Menopause and Vitamins
Expert’s Name: Robin Pruitt
There is a lot of conflicting health information available these days. On one hand, we are told that lycopene is the latest antioxidant star and that the best source of lycopene is cooked tomato products such as canned tomatoes and tomato sauce. On the other hand, we read about the dangers of BPA, a component of the plastic commonly used to line the insides of food cans. Current research indicates that BPA can mimic estrogen and interrupt normal thyroid function, and the FDA recently expressed concern about the effects of BPA exposure. Assuming that you don’t have all day to cook your own tomato sauce, what should you do if you’d like to get the benefits of lycopene: Forget about BPA and keep your pantry stocked with canned tomatoes? Or, take lycopene supplements and only eat fresh tomatoes? And why is lycopene getting so much attention, anyway?
Lycopene is a carotenoid—a class of antioxidants that provides the color to red, orange and yellow fruits and vegetables. Carotenoid is an antioxidant, which means that they prevent disease-causing cell damage caused by free radicals in the body. The recent excitement about lycopene stems from its powerful antioxidant ability.
Research studies have shown that lycopene has the most benefit in the parts of the body with the highest lycopene concentration. In women, lycopene is most prominent in the liver, the adrenal glands and breast tissue. The liver is the body’s main filter, sorting out toxins from nutrients and playing a key role in hormonal balance, especially during menopause. The adrenal glands also affect hormonal balance and influence thyroid function. And of course hormone levels have an impact on breast cancer risk. Since these three areas of a woman’s body would benefit the most from the powerful antioxidant activity of lycopene, women in mid-life have plenty of reason to ensure that their diets contain ample lycopene.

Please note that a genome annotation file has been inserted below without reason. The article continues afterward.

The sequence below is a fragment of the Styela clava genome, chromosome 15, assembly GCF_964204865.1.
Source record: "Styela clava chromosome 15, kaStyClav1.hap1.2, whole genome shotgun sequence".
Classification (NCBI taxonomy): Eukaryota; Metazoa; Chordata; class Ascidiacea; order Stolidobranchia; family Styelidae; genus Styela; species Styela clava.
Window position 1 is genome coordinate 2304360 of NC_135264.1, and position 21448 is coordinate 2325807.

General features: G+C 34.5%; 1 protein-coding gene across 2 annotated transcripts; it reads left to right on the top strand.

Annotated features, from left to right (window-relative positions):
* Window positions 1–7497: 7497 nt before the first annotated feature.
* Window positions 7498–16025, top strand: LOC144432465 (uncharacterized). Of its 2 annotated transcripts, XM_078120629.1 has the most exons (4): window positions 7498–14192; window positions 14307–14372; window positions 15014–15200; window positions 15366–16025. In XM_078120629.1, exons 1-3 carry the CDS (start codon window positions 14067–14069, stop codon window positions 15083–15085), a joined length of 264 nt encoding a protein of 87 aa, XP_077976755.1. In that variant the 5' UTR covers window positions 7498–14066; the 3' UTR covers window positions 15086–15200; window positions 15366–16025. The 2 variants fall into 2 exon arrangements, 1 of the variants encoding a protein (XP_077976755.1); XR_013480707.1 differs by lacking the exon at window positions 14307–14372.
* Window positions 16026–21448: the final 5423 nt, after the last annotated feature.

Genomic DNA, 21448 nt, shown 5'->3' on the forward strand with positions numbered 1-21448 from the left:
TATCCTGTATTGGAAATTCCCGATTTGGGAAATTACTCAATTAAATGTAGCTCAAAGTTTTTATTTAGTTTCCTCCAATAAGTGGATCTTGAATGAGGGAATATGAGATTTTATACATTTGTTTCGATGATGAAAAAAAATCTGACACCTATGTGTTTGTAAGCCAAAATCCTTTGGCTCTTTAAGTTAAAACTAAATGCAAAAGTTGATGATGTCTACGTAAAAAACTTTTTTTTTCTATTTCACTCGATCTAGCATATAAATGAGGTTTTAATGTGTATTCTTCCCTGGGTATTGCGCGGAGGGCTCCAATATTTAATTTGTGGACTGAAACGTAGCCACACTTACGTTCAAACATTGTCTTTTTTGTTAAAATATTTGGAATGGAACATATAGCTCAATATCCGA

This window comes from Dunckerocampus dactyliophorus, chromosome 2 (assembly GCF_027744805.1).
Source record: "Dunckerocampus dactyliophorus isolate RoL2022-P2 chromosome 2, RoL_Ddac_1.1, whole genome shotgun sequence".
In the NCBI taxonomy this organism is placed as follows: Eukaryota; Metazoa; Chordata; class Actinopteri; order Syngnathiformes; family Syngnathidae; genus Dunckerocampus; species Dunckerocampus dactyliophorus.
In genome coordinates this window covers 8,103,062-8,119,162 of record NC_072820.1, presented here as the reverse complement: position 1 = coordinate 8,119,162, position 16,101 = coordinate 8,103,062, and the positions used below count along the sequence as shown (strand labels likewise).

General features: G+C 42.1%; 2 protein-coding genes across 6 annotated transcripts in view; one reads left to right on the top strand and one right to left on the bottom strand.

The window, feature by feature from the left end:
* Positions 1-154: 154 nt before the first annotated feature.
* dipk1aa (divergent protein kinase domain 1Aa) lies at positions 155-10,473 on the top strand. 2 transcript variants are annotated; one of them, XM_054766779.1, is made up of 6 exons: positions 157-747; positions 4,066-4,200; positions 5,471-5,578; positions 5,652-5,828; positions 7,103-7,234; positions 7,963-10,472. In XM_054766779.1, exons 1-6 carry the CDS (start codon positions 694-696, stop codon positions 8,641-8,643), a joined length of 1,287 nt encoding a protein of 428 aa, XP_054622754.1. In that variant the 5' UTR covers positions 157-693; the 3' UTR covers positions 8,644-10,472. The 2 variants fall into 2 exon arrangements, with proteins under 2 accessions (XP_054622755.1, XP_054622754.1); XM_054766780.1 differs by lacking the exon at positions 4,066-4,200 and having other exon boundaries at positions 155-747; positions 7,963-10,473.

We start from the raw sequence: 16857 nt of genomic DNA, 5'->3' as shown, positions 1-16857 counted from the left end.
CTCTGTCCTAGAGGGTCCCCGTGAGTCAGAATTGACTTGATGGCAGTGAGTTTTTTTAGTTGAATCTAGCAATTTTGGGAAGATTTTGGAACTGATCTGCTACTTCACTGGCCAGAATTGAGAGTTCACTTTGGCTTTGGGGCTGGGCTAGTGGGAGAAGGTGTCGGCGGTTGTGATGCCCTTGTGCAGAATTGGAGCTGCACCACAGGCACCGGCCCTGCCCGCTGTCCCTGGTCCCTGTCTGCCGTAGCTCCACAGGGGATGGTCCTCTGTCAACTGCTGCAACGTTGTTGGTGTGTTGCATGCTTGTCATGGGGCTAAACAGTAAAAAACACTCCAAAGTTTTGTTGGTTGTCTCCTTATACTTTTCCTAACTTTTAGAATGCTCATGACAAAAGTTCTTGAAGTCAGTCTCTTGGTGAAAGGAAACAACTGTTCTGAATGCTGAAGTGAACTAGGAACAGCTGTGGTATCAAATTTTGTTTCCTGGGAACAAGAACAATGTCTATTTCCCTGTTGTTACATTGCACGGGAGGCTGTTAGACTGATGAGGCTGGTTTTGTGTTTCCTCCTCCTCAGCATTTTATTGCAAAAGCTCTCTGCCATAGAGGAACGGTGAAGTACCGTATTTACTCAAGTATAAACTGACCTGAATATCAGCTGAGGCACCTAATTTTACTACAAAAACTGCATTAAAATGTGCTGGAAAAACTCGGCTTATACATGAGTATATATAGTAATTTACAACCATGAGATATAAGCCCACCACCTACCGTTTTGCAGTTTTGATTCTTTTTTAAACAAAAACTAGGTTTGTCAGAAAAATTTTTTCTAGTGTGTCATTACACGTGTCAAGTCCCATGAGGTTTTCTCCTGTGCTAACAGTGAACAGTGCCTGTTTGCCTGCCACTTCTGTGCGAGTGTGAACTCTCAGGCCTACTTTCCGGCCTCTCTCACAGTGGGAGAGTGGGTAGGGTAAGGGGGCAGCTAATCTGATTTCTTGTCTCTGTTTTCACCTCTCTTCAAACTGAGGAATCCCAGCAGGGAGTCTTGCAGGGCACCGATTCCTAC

As a bonus, research indicates that lycopene may be the most powerful antioxidant to counteract the skin-aging free radicals caused by sun exposure. Further, there is evidence that lycopene aids in the prevention of osteoporosis. And for the man in your life, there is a very clear inverse relationship between the amount of tomato products eaten and the incidence of prostate cancer—in other words; men who eat the most tomato products have dramatically fewer cases of prostate cancer. In fact, numerous studies have shown that the more tomato products people eat, the lower their risk of all types of cancer.
Maximizing the Benefit of Lycopene
Our bodies can’t create lycopene; we need to obtain it from fruits and vegetables. Tomato products are generally the handiest way to ensure an abundant source of lycopene, but there are other sources. Lycopene provides another reason to enjoy watermelon, papaya, pink grapefruit, apricots, red bell peppers, goji berries and guava, but tomatoes dwarf them all as a source of lycopene.